Astronomy and Astrophysics, volume 534A, 23-23 (2011/10-1)
On the Lx - L6µm ratio as a diagnostic for compton-thick AGN.
GEORGANTOPOULOS I., ROVILOS E., AKYLAS A., COMASTRI A., RANALLI P., VIGNALI C., BALESTRA I., GILLI R. and CAPPELLUTI N.
Abstract (from CDS):
As the mid-IR luminosity represents a good isotropic proxy of the AGN power, a low X-ray to mid-IR luminosity ratio is often claimed to be a reliable indicator of Compton-thick AGN. We assess the efficiency of the X-ray to mid-IR luminosity ratio diagnostic by examining the 12 µm IRAS AGN sample (intrinsic L2–10keV>1042erg/s) for which high signal-to-noise ratio XMM-Newton observations are now available. We find that the vast majority (ten out of eleven) of the AGN that were classified as Compton-thick on the basis of X-ray spectroscopy by Brightman & Nandra have a low LX/L6µm luminosity ratio, i.e. lower than a few percent of the average AGN ratio, as is typical of reflection-dominated Compton-thick sources. At low LX/L6µm ratios, we also find a comparable number of AGN, most of which are heavily absorbed but not Compton-thick. This implies that although most Compton-thick AGN have low LX/L6µm ratios, at least in the local, Universe, the converse is not necessarily true. We then extend our analysis to higher redshifts. We perform the same analysis in the Chandra Deep Field South, for which excellent quality Chandra (4Ms) and XMM-Newton (3Ms) X-ray spectra are available. We derive accurate X-ray luminosities for Chandra sources using X-ray spectral fits, as well as 6µm luminosities from spectral energy distribution fits. We find in total eight AGN (intrinsic L2–10keV>1042erg/s) with low LX/L6µm ratios, after excluding one source where the 6µm emission primarily comes from star-formation. One of these sources has been already found to host a Compton-thick nucleus, while for another one at a redshift of z=1.22 we argue it is most likely Compton-thick on the basis of its combined Chandra and XMM-Newton spectrum. In agreement with the low redshift sample, we find a large number of non Compton-thick ``contaminants'' with low X-ray to mid-IR luminosity ratios. Our results suggest that a low LX/L6µm ratio alone cannot help us to ascertain whether a Compton-thick AGN is present, albeit the majority of low LX/L6µm AGN are heavily obscured. More interestingly, the two most reliable Compton-thick AGN in the high redshift Universe have high LX/L6µm ratios, showing that this method cannot provide complete Compton-thick AGN samples.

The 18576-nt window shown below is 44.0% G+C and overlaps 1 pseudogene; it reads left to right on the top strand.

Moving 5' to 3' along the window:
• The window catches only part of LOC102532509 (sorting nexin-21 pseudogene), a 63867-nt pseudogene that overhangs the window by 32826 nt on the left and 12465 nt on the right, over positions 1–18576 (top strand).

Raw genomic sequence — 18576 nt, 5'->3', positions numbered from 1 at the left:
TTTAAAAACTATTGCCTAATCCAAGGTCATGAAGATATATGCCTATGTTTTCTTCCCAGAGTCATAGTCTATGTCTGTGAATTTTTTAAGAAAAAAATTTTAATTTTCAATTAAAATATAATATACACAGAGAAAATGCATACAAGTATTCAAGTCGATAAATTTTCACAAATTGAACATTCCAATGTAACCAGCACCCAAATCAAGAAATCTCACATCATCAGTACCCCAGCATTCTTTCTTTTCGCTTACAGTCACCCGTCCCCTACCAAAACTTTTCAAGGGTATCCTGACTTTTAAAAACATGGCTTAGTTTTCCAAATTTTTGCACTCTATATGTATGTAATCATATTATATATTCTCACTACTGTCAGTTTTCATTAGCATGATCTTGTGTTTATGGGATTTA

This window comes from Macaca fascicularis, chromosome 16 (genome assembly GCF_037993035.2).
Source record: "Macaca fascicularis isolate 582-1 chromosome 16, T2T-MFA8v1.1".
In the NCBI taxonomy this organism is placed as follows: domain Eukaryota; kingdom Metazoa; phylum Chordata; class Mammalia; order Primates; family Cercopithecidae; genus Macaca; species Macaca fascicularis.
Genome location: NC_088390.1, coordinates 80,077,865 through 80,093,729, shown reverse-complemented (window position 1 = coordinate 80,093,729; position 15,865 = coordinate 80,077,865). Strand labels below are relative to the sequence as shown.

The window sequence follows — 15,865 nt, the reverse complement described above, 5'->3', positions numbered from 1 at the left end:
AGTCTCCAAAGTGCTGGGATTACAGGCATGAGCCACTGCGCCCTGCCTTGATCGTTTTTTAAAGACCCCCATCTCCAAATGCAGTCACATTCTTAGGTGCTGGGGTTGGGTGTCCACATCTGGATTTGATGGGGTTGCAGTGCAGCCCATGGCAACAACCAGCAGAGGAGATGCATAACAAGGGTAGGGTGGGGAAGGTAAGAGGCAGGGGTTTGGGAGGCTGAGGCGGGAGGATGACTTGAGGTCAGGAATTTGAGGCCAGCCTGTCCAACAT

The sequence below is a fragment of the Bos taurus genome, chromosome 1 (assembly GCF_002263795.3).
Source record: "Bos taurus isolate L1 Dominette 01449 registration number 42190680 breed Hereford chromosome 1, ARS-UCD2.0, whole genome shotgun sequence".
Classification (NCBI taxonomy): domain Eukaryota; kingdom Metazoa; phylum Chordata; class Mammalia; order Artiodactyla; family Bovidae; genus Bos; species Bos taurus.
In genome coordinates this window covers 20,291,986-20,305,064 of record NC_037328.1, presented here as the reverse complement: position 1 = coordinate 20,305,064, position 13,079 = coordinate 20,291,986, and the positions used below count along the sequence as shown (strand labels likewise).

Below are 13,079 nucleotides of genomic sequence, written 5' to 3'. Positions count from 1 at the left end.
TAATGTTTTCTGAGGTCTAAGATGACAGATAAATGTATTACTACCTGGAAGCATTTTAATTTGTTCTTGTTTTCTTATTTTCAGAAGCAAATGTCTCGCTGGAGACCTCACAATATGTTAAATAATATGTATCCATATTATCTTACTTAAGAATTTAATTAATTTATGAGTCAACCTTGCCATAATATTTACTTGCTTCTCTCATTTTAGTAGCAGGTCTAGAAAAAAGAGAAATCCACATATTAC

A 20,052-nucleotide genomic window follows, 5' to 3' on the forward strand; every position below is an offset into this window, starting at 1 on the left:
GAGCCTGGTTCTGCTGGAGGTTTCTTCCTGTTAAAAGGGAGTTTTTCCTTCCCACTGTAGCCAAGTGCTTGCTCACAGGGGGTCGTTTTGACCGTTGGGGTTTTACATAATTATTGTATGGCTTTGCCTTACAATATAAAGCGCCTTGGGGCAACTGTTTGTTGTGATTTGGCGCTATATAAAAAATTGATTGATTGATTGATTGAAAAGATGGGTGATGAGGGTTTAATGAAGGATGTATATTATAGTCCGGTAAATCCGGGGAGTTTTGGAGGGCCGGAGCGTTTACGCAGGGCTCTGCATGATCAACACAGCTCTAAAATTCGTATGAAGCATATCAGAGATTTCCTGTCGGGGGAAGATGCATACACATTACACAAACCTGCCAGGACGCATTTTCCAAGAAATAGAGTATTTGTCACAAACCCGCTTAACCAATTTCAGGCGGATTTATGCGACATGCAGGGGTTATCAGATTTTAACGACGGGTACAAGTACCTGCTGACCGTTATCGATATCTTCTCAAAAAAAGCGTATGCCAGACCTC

X-rays: general - X-rays: diffuse background - X-rays: galaxies - infrared: galaxies
Paragraph 3.3 IRAS 20547 not identified (incomplete format).
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